This has been the year of thinking way too much about December Daily for me. I almost decided my time with this project was completely up, but a number of factors brought me back.
We’ll get to that later.
The project I’m about to share sprung from visiting my Creative Hub in Trello almost every week. My list of unfinished projects seemed to keep getting bigger and I knew it was time to make a significant change.
I did. And it worked!
But first, let’s go back.
2013 was a minimalist Project Life mini album. Looking back I wish I had done more, but it made sense at the time and it was finished.
In the photo below my 2014, 2015, and 2016 projects are represented by the small mint album, the white 2015 album, and the red album. None of those were anywhere near completed and are thus, the subject of this post. But first, let’s finish the context review.
2017 had a full kit and album (green stars). It was completed by December 2018 and I’ve got a tour on IGTV.
2018 (white linen 6×8 album) is about 50% completed and used a Felicity Jane kit. 2019 (green linen 3×8 album) has 2.5 pages completed, using the Crate Paper Merry Days collection. 2020 (not pictured) has 5 pages completed, using last year’s Cocoa Daisy December kit.
The reality of the two big gaps in finished projects was stark.
Despite suggestions to work on my most recent memories first, I figured my best chance of letting go was to go back.
I pulled out everything I had saved for 2014, 2015, and 2016. The mint album for 2014 totally empty and just a placeholder. My original plan had been to do a few pocket pages in my annual album for that year, but I never did.
2015 had an album and a kit. I had made a few pages prior to December that year and then nothing. 2016 was basically a repeat of the previous year, but I don’t think anything ever got adhered.
Because there was so little completed, it wasn’t hard to effectively start from scratch using a dramatic course correction.
Compilation Album Structure
The created rails for this project in two specific ways. First, I created a foundation with three simple page designs:
- an out-of-pocket page featuring embellishment on the front with words and photos on the back,
- a flip-up page with a photo and larger space for journaling, and
- a two-up pocket with embellishment on the front and Polaroid-style hybrid cards on the back.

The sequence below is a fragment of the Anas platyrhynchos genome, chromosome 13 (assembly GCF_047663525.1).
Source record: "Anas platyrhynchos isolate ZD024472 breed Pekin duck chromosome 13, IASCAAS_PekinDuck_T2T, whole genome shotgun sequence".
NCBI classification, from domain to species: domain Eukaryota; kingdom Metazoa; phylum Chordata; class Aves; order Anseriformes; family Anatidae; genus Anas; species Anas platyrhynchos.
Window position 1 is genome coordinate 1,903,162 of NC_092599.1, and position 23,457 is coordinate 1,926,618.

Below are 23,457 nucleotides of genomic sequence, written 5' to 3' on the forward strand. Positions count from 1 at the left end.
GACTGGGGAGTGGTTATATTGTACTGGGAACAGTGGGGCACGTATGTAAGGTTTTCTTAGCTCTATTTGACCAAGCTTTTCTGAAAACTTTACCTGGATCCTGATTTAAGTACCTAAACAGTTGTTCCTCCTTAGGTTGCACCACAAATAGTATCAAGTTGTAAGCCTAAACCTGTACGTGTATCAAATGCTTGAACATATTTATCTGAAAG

Second, I used the date to constrain how I looked at photos. Instead of choosing the top 25 stories or images over the three years, I looked at each day of the month.
For example, for number 7 I looked at photos taken on the 7th of December in 2014, 2015, and 2016. Depending on the page design, I choose 1-3 images for the page.
I also worked in batches, first setting up the foundation and then completing the full series of each page design to leverage the repetition.
Creating a foundation plan and repeating the page designs helped to maximize the use of product from my stash. It also limited much of the creative decision making to this initial phase of the project.
December Daily Album Tour
Not only am I proud to have this completed, I love how it turned out.
These days I’m noticing a trend towards complication and fussiness when it comes to these smaller-scale page designs. I don’t have a problem with a splash of creativity, but I also don’t want it to get in the way of finishing. There needs to be a balance.
Here’s a full photographic tour of my completed 2014-2016 December Daily album. You can also see a walk-through video on my IGTV.
My Plan for This Year
As I mentioned, my intensive study of success and failure in December Daily first led me to consider letting go of this project. However, there are a few facts I know to be true and significant:
- This project helps connect me to the joy of creating and of the season.
- I know that with the accountability of our community, I can get it done.
- A full December Daily project foundation will enhance my success.
And so, I bought all the things. Not literally, but I did make a more significant investment than ever before. I’m embracing creative play and the necessity of routine. I’m letting go of my past and starting fresh from here.
It’s more than a plan. It’s also a set of values about projects in general and this project in particular. The more I invest in my joy with intentional choices and actions, the more joy I experience in each and every day.